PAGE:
Rheumatoid Arthritis: Current Diagnosis and Treatment Practices

October 18, 2011
The Journal of Musculoskeletal Medicine, The Journal of Musculoskeletal Medicine Vol 28 No 10, Volume 28, Issue 10

New rheumatoid arthritis (RA) classification criteria were published in 2010. Although classification criteria are intended primarily for clinical trials, they may be used as diagnostic aids in clinical practice and may affect treatment strategies.

ABSTRACT: New rheumatoid arthritis (RA) classification criteria were published in 2010. Although classification criteria are intended primarily for clinical trials, they may be used as diagnostic aids in clinical practice and may affect treatment strategies. Early achievement and maintenance of remission results in improved functional and radiographic outcomes. Treatment strategies that focus on “treatment to target” have been shown to optimize outcomes in RA. Corticosteroids are used frequently in early arthritis in conjunction with disease-modifying therapies. Currently approved tumor necrosis factor α inhibitors have been used successfully in conjunction with other disease-modifying antirheumatic drugs and more often are used as combination therapy. Newer agents in development have been shown to be effective.

___________________________________________________________________________________

How Patients Are ClassifiedTreatment Strategies
      Corticosteroids
      Conventional disease-modifying drugs
on page 2: Biologic agents
Adverse Events
Targets in Development

Rheumatoid arthritis (RA), estimated to affect 1.3 million adults in the United States, is the most common of the inflammatory arthritides.1 The pathogenesis is characterized by acute and chronic inflammatory changes to the synovium that over the long term result in joint damage, most of which has been recognized to occur early in the disease course.2,3

New RA classification criteria published in 2010 were developed by a joint working group from the American College of Rheumatology (ACR) and the European League Against Rheumatism (EULAR). Given the observed limitations of the 1987 criteria for detecting disease at the earliest stages and a shift in focus of disease management to these stages, the new approach sought to identify patients who have undifferentiated inflammatory arthritis factors associated with persistent or erosive disease or both.4-6 Compared with the 1987 criteria, the 2010 criteria have been shown to classify more patients with RA and at an earlier stage of disease, with a sensitivity and specificity of 0.71 and 0.65, respectively, using persistent arthritis as the outcome.6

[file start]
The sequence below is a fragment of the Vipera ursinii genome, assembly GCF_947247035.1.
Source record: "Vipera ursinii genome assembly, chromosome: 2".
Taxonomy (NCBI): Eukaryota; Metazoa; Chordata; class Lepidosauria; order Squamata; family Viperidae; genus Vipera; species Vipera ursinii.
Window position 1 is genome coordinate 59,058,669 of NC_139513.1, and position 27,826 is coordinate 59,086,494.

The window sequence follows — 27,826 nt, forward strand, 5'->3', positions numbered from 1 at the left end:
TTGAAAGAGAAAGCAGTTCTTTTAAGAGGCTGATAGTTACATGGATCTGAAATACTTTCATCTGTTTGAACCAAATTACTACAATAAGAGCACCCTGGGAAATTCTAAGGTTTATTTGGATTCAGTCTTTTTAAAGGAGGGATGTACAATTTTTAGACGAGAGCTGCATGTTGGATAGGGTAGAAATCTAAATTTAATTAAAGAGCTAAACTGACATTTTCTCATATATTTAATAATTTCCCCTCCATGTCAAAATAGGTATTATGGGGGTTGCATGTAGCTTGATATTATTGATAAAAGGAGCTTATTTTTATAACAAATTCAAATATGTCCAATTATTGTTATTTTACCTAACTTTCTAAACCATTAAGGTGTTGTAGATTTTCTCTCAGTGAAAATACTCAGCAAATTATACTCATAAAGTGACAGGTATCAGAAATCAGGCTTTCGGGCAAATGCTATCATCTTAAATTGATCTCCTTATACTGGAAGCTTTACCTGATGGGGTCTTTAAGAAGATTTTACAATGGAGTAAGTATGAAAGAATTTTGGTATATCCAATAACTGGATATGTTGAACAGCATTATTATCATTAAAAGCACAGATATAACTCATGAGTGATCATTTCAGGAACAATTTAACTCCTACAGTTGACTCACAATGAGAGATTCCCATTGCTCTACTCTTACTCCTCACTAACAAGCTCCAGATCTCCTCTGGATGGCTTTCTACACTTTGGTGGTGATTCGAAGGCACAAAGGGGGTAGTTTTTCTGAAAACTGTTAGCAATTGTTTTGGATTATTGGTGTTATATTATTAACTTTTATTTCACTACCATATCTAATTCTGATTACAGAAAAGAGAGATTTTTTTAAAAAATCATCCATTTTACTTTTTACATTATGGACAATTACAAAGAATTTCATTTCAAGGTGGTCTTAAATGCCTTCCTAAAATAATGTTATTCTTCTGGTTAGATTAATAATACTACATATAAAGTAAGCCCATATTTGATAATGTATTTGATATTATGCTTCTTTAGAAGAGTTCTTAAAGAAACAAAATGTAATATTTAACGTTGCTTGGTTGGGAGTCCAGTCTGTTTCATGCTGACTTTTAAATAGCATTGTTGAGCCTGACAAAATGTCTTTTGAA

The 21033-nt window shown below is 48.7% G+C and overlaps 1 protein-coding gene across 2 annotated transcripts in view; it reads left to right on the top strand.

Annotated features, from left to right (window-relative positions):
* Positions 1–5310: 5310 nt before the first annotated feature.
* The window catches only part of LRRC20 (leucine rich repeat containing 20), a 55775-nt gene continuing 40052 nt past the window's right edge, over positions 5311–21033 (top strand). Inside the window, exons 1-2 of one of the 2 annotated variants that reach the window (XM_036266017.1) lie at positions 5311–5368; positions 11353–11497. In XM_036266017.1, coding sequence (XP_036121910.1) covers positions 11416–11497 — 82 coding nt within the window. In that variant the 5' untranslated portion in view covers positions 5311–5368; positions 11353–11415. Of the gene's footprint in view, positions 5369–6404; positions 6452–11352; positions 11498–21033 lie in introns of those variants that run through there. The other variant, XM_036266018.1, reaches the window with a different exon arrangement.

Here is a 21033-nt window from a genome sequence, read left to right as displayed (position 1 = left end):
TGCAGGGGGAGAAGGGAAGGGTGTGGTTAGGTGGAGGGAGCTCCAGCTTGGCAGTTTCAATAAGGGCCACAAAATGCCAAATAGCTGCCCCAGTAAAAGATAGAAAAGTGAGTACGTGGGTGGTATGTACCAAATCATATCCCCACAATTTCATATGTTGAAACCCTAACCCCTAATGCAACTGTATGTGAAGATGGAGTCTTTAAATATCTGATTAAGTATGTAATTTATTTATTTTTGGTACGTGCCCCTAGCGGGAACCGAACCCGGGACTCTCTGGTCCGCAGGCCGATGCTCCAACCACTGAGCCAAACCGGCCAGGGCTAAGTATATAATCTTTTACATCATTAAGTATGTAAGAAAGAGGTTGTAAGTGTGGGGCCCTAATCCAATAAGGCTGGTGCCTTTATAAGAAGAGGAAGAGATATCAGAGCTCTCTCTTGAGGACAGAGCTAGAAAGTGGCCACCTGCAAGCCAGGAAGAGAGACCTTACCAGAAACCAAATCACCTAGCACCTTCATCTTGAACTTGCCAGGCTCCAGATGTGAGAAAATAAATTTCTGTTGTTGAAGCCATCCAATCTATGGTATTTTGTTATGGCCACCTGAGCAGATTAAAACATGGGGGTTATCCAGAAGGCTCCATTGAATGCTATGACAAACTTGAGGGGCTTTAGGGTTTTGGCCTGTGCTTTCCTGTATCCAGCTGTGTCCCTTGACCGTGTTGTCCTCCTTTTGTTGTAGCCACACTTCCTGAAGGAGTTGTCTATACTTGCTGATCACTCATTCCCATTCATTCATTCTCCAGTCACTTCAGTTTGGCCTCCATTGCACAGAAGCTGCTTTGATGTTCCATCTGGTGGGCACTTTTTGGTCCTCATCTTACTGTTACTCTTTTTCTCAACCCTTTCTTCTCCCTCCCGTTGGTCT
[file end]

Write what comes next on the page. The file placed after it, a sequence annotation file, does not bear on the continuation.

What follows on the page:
Although classification criteria are intended for use in the identification of persons with RA primarily for enrollment in clinical trials, they may be used as diagnostic aids in clinical practice6 and may affect treatment strategies. With recognition that clinical outcomes are improved with earlier treatment, identifying patients for whom the risk of structural damage is high has become quite important in guiding management with disease-modifying therapies.4 Here we provide an overview of the latest RA diagnosis and treatment practices.
HOW PATIENTS ARE CLASSIFIED

The new criteria classify patients as having definite RA using a score-based algorithm applied to eligible patients-those for whom there is (1) evidence of clinical synovitis in at least 1 joint and (2) no alternative explanation for synovitis.4 With the emphasis on identification of patients before the development of radiographic erosions, the new classification criteria do not include the presence of these erosions.

Anti–cyclic citrullinated peptide (anti-CCP) antibodies are included in the classification criteria. This has both diagnostic and prognostic advantages because of the high specificity of the anti-CCP antibodies and the association with radiological progression of erosive changes and a more aggressive disease course.7-9

The identification of clinical synovitis as a prerequisite for application of the classification criteria underscores the importance of the physical examination. In cases in which examination findings are negative, imaging studies may play a role in identifying patients. The new criteria provide for classifying patients who have erosive disease typical of RA with a compatible history as having definite RA.4